Jeff Brown, CEF president
Cutter's Ridge Road

Disagreement with editorial

To the Editor:

I beg to differ with a statement made in the editorial in the Mosquito of November 8 entitled "User fees — flatter than flat?" The statement is "Carlisle's real estate tax is also a 'flat' tax, since every homeowner pays the same tax rate on their real estate." This equates tax and tax rate, but they are not equivalent, as I pointed out in my letter of November 8, which ironically is on the same page as the editorial. When assessed land value jumps up and the tax rate falls, the real estate tax becomes a regressive tax and is certainly not fair. Severe instances occurred in Carlisle in 2002, 2000 and 1989.

Fred Churchill
Acton Street

Ed note: a line was accidentally omitted from the start of the fifth paragraph in Fred Churchill's letter last week. The letter is reprinted in its entirety below.

Separate tax rates for land and buildings?

To the Editor:

There seems to be little recognition in town of the unfair nature of the current increase in real estate tax, although it was conceded in a front-page article in the Mosquito of October 18 that "Smaller homes... will see the highest percentage increase in property taxes...." There have been no complaints from the populace, and town officials let sleeping dogs lie.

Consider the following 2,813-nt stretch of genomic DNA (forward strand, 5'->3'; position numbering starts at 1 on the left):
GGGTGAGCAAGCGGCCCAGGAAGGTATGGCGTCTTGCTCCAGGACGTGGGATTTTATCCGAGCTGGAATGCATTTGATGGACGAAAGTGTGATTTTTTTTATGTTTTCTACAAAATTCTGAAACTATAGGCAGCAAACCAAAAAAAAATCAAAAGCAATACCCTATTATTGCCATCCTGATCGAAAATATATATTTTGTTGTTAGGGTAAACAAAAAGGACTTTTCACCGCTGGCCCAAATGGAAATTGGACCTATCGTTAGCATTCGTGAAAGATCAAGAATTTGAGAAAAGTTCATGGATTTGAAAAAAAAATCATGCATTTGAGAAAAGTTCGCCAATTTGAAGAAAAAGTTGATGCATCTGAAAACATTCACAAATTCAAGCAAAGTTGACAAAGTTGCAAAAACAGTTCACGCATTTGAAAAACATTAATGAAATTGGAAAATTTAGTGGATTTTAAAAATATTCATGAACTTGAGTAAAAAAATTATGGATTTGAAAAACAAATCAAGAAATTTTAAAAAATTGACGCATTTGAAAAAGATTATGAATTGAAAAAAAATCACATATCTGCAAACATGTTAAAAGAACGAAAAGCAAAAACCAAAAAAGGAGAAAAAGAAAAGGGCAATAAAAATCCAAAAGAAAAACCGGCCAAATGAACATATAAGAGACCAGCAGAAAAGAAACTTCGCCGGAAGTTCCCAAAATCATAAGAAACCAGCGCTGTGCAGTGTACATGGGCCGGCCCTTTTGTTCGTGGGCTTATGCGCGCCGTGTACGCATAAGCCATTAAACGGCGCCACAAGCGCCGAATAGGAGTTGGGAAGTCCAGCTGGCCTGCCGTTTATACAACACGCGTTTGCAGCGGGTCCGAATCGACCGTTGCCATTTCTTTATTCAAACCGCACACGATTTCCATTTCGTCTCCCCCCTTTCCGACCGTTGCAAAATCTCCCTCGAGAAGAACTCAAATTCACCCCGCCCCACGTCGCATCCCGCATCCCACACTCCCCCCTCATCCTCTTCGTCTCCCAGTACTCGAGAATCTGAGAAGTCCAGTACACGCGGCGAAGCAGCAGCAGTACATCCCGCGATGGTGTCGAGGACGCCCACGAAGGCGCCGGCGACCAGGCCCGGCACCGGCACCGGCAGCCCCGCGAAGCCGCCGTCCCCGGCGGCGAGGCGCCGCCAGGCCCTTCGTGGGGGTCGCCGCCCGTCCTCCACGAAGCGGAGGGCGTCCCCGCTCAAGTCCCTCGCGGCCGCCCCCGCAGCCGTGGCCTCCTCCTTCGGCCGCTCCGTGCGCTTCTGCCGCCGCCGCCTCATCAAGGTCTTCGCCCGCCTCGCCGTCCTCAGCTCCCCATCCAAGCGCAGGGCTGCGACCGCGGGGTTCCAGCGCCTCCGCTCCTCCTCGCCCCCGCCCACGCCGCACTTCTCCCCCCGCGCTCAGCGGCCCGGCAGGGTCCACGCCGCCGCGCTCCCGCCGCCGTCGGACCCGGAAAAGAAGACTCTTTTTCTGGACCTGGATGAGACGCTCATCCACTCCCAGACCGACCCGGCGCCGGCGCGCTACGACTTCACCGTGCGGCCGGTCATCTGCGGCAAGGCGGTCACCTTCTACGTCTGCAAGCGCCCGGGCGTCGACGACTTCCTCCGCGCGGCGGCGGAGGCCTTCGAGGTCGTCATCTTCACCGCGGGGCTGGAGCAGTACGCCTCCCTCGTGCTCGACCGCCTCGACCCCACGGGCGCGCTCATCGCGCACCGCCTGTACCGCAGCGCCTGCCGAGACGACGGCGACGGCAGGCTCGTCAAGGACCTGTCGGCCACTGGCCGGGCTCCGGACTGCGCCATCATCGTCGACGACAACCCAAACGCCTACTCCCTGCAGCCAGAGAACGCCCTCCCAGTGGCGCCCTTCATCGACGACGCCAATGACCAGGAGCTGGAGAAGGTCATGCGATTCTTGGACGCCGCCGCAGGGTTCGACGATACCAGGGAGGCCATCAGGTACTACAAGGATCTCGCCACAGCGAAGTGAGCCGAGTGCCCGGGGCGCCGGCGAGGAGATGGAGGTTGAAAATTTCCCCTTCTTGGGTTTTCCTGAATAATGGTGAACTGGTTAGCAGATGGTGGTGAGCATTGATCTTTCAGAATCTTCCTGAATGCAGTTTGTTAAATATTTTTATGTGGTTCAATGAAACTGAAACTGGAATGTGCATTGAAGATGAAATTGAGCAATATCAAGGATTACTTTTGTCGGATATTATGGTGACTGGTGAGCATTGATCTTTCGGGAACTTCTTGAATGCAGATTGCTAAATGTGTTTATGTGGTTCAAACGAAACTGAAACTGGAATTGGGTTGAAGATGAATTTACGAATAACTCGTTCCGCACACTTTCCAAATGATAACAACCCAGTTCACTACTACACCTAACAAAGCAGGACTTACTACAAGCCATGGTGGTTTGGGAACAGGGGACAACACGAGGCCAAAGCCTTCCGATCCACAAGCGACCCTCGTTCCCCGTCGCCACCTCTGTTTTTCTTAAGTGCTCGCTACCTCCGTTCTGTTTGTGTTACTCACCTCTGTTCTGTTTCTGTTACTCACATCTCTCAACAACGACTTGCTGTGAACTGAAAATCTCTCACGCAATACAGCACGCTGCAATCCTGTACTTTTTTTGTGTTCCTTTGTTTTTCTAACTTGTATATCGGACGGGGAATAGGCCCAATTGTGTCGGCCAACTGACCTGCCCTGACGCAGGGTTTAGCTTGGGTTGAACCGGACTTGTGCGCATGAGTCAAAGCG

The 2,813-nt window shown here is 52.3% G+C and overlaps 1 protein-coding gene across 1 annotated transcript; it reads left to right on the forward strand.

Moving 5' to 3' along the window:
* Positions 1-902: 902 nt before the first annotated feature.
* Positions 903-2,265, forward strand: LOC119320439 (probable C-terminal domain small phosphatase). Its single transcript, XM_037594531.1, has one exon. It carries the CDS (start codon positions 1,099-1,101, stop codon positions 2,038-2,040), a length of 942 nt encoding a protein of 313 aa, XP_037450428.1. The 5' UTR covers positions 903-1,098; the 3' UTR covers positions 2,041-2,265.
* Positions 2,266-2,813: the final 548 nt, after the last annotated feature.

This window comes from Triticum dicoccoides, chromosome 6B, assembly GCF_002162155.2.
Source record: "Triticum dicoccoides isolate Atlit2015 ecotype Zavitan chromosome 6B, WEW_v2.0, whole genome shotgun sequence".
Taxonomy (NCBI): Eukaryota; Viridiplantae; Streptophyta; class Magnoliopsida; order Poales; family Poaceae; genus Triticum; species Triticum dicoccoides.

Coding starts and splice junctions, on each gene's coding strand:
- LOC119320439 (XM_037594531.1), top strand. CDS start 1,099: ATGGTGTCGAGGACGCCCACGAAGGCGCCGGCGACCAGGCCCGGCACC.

What has happened is that the increase is highly regressive, similar to the increases of 2001 and 1989. This happens when there is a sharp increase in the assessed value of building lots, and a related drop in the tax rate.

The value of a building lot was increased from $213,400 in fiscal 2002 to $256,100 in fiscal 2003, and the tax rate dropped from 15.78 to 15.05. In my case the building value remained unchanged at $102,400. The net result is an increase in my taxes of 8.3%. (Not bad compared to earlier increases.) But consider the effect on taxes for a property valued at $1,500,000. The land value is small compared with the total value and the effect is a reduction in taxes of I%! Is that unfair or not?

A more extreme example took place just two years ago. The land value went up $60,900 and the tax rate went down from 17.80 to 15.02. My taxes went up 12.41% and the taxes on the $1,500,000 property went down 12%.

The worst case occurred in 1989 when the land value went up $140,000 and the tax rate dropped from 16.56 to 11.15. My taxes went up 48.3% (that is not a typo) and the tax on a $1,000,000 property went down 22%.

The obvious solution to this problem is separate tax rates for land and building. It does not make sense that the tax on the building should go down if the value of the land goes up. There should be no connection between the two. I am sure I will be told that the law does not allow separate tax rates. If that is the case, then the law should be changed. It should not be another case where the tax law favors the wealthy.

Fred Churchill
Acton Street

2002 The Carlisle Mosquito